Court Says B.C. Can’t Restrict Oil Shipments in Key Case for Trans Mountain

May 24, 2019 Updated: May 26, 2019

VANCOUVER—British Columbia’s top court has ruled the province cannot restrict oil shipments through its borders in a decision that marks a win for the Trans Mountain pipeline expansion and Alberta’s efforts to get its resources to overseas markets.

The province filed a constitutional reference question to the B.C. Court of Appeal that asked whether it had the authority to create a permitting regime for companies that wished to increase their flow of diluted bitumen.

A five-judge panel agreed unanimously that the amendments to B.C.’s Environmental Management Act were not constitutional because they would interfere with the federal government’s exclusive jurisdiction over interprovincial pipelines.

Justice Mary Newbury wrote on behalf of the panel that the substance of the proposed amendments were to place conditions on and, if necessary, prohibit the movement of heavy oil through a federal undertaking.

Newbury also wrote that the legislation is not just an environmental law of “general application,” but is targeted at one substance, heavy oil, in one interprovincial pipeline: the Trans Mountain expansion project.

“Immediately upon coming into force, it would prohibit the operation of the expanded Trans Mountain pipeline in the province until such time as a provincially appointed official decided otherwise,” she said.

“This alone threatens to usurp the role of the (National Energy Board), which has made many rulings and imposed many conditions to be complied with by Trans Mountain for the protection of the environment.”

B.C. Attorney General David Eby said Friday the province would exercise its right to appeal to the Supreme Court of Canada.

He said the regulation and its proposals are aimed at protecting B.C.’s coast from a catastrophic diluted bitumen spill.

B.C. argued before the court that the proposed amendments were meant to protect its environment from a hazardous substance, while the federal government and Alberta said the goal was to block Trans Mountain.

Newbury wrote that even if the legislation was not intended to single out the expansion project, it has the potential to affect —and indeed “stop in its tracks”—the entire operation of Trans Mountain as a carrier and exporter of oil.

She said the National Energy Board is the body entrusted with regulating the flow of energy resources across Canada to export markets, and it has already imposed many conditions on Trans Mountain.

She added that the expansion is not just a British Columbia project because it affects the whole country.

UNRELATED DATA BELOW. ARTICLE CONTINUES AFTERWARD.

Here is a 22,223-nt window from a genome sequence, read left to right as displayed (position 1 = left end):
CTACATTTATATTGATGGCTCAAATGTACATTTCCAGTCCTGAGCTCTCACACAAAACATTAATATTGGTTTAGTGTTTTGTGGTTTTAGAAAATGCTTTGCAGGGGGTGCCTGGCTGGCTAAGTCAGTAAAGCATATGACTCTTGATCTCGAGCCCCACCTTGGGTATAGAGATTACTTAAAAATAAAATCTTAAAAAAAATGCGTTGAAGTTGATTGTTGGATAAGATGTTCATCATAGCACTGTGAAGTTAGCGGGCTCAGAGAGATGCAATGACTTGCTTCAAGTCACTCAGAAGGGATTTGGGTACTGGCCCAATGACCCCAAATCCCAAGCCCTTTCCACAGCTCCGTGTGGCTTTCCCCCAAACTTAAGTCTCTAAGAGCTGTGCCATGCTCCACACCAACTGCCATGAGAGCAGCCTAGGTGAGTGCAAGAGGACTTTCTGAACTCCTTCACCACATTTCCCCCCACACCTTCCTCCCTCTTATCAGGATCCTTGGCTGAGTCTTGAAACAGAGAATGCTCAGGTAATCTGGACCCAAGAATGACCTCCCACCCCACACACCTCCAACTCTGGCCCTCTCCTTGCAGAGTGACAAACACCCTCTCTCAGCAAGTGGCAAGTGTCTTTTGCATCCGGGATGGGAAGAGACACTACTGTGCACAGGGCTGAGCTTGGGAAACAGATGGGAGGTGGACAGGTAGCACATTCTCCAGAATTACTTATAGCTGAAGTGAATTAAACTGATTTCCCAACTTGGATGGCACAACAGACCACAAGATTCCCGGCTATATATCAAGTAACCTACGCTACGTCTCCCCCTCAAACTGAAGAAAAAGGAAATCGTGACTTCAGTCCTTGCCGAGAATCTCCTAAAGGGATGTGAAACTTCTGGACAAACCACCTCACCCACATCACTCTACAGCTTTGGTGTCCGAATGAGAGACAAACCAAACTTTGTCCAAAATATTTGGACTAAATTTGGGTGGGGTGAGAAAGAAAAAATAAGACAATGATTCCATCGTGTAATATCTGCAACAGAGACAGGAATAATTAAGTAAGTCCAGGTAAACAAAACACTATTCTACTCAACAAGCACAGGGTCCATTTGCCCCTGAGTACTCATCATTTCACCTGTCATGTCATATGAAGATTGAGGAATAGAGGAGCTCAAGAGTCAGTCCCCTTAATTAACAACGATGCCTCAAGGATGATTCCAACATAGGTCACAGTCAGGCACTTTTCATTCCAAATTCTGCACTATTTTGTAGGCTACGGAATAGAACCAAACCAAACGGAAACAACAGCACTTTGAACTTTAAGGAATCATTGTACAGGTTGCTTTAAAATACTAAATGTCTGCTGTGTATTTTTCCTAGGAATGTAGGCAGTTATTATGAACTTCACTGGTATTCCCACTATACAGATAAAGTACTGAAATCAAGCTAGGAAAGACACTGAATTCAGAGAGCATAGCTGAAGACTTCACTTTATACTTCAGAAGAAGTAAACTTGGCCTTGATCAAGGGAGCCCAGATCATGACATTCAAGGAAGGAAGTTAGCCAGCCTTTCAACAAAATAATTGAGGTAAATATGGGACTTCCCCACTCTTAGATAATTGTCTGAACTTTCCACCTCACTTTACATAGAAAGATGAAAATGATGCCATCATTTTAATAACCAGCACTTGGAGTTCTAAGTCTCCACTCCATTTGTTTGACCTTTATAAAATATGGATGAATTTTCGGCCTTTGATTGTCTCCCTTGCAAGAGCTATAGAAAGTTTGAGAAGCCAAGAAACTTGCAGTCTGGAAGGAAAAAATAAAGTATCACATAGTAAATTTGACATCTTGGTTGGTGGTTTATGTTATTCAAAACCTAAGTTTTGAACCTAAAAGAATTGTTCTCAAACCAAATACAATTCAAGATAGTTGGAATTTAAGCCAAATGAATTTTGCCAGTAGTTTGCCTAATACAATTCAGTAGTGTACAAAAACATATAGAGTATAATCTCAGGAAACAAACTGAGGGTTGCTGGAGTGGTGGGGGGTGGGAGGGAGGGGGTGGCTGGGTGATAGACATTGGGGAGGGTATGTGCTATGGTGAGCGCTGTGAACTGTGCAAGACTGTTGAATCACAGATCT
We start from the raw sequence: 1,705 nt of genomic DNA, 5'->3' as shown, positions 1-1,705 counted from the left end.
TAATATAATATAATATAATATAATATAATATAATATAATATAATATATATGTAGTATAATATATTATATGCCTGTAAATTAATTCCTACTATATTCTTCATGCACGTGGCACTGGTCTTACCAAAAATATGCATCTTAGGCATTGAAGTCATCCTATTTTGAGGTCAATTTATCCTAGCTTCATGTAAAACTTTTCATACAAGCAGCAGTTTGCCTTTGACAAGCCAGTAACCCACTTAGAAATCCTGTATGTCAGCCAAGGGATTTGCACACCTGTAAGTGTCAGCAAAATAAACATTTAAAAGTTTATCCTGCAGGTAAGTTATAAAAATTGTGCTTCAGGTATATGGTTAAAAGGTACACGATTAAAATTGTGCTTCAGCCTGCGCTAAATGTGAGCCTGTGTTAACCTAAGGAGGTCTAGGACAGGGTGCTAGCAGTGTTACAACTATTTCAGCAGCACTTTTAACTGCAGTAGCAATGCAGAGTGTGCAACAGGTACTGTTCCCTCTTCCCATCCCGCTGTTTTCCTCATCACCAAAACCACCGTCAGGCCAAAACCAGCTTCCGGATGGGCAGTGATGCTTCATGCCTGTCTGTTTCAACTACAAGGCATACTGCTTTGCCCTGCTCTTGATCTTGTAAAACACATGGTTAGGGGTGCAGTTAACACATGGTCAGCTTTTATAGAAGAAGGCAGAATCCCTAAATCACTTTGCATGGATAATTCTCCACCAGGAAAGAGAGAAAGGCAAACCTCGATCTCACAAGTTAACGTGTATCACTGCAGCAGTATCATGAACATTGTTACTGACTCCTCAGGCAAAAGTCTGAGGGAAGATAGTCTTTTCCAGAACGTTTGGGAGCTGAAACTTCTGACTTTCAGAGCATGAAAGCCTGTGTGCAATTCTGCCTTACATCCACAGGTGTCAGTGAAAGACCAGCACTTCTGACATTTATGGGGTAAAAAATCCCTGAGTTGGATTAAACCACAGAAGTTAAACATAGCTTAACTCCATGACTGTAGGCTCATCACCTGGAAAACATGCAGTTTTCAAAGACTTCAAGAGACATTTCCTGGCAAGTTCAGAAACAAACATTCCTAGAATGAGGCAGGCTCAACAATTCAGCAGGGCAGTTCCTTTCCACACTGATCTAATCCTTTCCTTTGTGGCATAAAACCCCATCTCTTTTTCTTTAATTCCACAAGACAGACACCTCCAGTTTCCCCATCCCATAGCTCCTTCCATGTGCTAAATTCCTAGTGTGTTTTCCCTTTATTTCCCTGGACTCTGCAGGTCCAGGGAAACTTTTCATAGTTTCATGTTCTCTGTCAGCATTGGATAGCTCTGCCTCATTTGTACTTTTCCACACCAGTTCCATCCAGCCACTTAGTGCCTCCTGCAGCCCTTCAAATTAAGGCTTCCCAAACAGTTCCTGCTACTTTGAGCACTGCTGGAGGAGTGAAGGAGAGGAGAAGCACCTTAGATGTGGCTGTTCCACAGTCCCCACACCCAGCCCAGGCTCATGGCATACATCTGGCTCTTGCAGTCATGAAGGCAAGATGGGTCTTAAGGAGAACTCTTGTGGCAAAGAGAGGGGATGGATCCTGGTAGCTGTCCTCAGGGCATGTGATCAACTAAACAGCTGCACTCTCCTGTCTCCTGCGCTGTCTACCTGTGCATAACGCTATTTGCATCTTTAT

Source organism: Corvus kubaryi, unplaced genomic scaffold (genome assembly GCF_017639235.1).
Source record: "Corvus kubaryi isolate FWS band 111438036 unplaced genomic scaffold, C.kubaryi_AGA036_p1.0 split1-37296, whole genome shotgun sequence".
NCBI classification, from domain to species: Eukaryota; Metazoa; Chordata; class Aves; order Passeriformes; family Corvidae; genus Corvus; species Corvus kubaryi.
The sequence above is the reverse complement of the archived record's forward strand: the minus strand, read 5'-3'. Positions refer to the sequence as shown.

The proposed amendments would have meant that Trans Mountain Corp., and any other company wishing to increase the amount of heavy oil it transported through B.C., would have had to apply for a “hazardous substance permit.”

The permit application would have had to detail the risks to human health and the environment from a spill, plans to mitigate those risks and financial measures, including insurance, that ensured payment of cleanup costs.

A provincial public servant would have had the authority to impose conditions on a hazardous substance permit and cancel or suspend the permit if the company did not comply.

Saskatchewan, Trans Mountain Corp. and Enbridge Inc. also argued in court against B.C.’s proposed permit regime, while First Nations, cities, and environmental groups supported it.

Premier John Horgan’s minority NDP government took power in 2017 on a promise to use “every tool in the toolbox” to stop the pipeline expansion. There is still plenty it could do to stop the project, said Peter McCartney, a climate campaigner with the Wilderness Committee, in a statement.

McCartney said the government could add conditions to its provincial environmental certificate, such as demonstrating the ability to clean up a diluted bitumen spill completely. Horgan could also order a public health and safety review of the project and assess the risks of a catastrophic oil spill or fire at the tank farm in Burnaby, B.C., he said.

The province announced the legislative amendments in January 2018, sparking a trade war with then-Alberta Premier Rachel Notley, who retaliated with a ban on B.C. wines in her province.

Premier John Horgan eased the tension by promising to file a reference case asking the Appeal Court whether the amendments were constitutional, prompting Notley to suspend the wine ban in February 2018.

Prime Minister Justin Trudeau’s government has purchased the Trans Mountain pipeline and expansion project for $4.5 billion. Construction was paused last August after the Federal Court of Appeal overturned the federal permits.

The project would triple the pipeline’s capacity to carry diluted bitumen from the Edmonton area to Metro Vancouver, and increase the number of tankers in Burrard Inlet seven-fold.

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